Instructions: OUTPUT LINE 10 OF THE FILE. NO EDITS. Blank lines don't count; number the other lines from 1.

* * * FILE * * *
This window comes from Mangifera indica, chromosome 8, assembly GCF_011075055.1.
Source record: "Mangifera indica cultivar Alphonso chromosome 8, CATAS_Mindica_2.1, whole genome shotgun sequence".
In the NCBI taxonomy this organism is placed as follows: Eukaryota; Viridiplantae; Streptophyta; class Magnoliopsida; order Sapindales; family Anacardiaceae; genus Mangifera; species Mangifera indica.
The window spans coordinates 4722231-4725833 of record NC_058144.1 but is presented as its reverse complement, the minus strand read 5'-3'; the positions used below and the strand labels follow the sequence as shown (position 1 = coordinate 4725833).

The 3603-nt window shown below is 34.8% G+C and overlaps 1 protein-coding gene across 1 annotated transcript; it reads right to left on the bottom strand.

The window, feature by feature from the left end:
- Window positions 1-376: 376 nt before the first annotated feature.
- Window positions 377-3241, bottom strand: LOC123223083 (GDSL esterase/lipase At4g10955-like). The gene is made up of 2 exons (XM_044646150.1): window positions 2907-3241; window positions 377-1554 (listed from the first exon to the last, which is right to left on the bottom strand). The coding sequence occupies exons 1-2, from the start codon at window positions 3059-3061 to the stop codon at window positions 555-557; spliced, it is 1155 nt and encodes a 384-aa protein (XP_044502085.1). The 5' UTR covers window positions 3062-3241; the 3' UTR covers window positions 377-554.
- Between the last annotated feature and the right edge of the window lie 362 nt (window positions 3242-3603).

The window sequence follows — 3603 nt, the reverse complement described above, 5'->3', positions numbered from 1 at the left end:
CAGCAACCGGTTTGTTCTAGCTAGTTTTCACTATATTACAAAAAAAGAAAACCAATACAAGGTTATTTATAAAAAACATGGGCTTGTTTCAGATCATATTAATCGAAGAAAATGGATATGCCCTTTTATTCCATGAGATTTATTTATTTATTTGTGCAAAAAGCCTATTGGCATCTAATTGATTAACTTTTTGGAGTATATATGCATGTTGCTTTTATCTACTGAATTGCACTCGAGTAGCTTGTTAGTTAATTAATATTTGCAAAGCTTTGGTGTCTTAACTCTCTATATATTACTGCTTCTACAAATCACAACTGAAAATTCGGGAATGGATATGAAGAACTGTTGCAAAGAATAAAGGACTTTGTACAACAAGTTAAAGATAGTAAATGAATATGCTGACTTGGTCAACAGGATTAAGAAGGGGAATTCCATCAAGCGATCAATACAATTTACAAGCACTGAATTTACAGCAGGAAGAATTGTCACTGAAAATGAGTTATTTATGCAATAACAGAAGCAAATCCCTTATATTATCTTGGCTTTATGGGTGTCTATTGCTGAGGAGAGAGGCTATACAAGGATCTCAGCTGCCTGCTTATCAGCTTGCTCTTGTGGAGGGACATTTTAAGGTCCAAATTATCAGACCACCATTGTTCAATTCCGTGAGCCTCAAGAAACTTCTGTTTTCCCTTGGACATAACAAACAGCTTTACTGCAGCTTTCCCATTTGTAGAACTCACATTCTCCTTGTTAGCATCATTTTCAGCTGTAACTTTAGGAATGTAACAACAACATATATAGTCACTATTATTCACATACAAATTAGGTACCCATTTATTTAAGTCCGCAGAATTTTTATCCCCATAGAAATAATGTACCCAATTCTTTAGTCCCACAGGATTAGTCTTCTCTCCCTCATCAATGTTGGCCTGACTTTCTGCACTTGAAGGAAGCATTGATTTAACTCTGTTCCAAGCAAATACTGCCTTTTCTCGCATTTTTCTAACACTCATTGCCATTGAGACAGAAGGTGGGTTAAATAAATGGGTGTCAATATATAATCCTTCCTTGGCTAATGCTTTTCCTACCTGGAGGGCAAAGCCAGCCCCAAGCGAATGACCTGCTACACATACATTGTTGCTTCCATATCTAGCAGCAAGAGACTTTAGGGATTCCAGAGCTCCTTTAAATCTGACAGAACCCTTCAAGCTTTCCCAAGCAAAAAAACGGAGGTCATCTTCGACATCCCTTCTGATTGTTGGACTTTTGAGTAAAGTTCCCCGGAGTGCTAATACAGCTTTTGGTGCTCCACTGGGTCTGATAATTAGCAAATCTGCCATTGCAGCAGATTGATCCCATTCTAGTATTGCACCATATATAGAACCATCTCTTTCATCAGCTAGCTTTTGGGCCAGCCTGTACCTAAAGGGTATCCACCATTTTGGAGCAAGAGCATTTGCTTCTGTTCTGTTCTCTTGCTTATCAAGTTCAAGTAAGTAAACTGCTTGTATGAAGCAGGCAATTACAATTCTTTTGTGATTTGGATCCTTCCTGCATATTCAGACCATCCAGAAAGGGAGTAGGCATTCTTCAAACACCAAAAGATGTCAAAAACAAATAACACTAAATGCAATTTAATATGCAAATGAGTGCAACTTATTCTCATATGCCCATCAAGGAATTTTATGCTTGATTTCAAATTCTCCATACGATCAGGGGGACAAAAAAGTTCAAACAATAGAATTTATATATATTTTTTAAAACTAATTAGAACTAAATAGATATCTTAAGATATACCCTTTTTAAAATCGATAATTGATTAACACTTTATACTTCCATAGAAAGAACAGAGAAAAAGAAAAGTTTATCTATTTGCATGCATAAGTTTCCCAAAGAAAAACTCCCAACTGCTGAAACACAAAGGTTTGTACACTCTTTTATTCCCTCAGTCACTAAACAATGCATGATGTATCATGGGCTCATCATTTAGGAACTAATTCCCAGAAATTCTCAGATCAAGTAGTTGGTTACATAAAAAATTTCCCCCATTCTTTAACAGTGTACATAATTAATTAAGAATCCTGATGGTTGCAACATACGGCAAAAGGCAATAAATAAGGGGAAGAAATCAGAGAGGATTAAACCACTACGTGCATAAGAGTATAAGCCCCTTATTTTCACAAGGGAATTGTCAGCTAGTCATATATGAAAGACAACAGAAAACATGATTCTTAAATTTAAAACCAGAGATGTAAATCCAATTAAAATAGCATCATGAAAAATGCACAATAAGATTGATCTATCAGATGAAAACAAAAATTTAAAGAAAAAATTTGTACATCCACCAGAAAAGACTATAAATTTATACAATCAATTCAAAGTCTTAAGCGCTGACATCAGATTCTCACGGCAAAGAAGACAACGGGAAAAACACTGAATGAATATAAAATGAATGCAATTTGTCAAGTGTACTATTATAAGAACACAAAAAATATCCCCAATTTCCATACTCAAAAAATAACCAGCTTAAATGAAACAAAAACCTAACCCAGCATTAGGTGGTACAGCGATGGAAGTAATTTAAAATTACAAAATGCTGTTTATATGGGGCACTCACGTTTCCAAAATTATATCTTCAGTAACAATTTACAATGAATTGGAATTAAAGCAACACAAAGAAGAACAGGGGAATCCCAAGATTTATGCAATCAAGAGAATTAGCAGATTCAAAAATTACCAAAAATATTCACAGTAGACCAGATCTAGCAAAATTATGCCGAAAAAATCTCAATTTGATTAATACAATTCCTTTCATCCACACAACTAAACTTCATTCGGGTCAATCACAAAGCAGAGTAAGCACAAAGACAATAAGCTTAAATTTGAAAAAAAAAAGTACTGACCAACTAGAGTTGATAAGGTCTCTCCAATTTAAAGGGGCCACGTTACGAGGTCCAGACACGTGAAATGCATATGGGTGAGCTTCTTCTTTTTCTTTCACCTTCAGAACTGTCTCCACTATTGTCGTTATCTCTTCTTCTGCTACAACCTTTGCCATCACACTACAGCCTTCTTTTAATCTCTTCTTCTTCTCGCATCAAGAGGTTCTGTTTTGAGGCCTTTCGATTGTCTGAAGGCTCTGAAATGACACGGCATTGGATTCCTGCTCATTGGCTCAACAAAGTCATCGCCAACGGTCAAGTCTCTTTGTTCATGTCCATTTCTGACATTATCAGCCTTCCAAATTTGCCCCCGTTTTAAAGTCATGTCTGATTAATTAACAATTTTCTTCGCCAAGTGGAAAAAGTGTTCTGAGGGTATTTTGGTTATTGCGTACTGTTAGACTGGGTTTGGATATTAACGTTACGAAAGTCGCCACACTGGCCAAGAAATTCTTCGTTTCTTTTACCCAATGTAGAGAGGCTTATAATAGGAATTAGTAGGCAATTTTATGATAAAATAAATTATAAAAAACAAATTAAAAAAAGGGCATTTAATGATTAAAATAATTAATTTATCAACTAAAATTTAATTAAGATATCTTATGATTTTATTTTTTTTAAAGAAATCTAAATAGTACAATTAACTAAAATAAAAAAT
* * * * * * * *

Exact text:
The window sequence follows — 3603 nt, the reverse complement described above, 5'->3', positions numbered from 1 at the left end: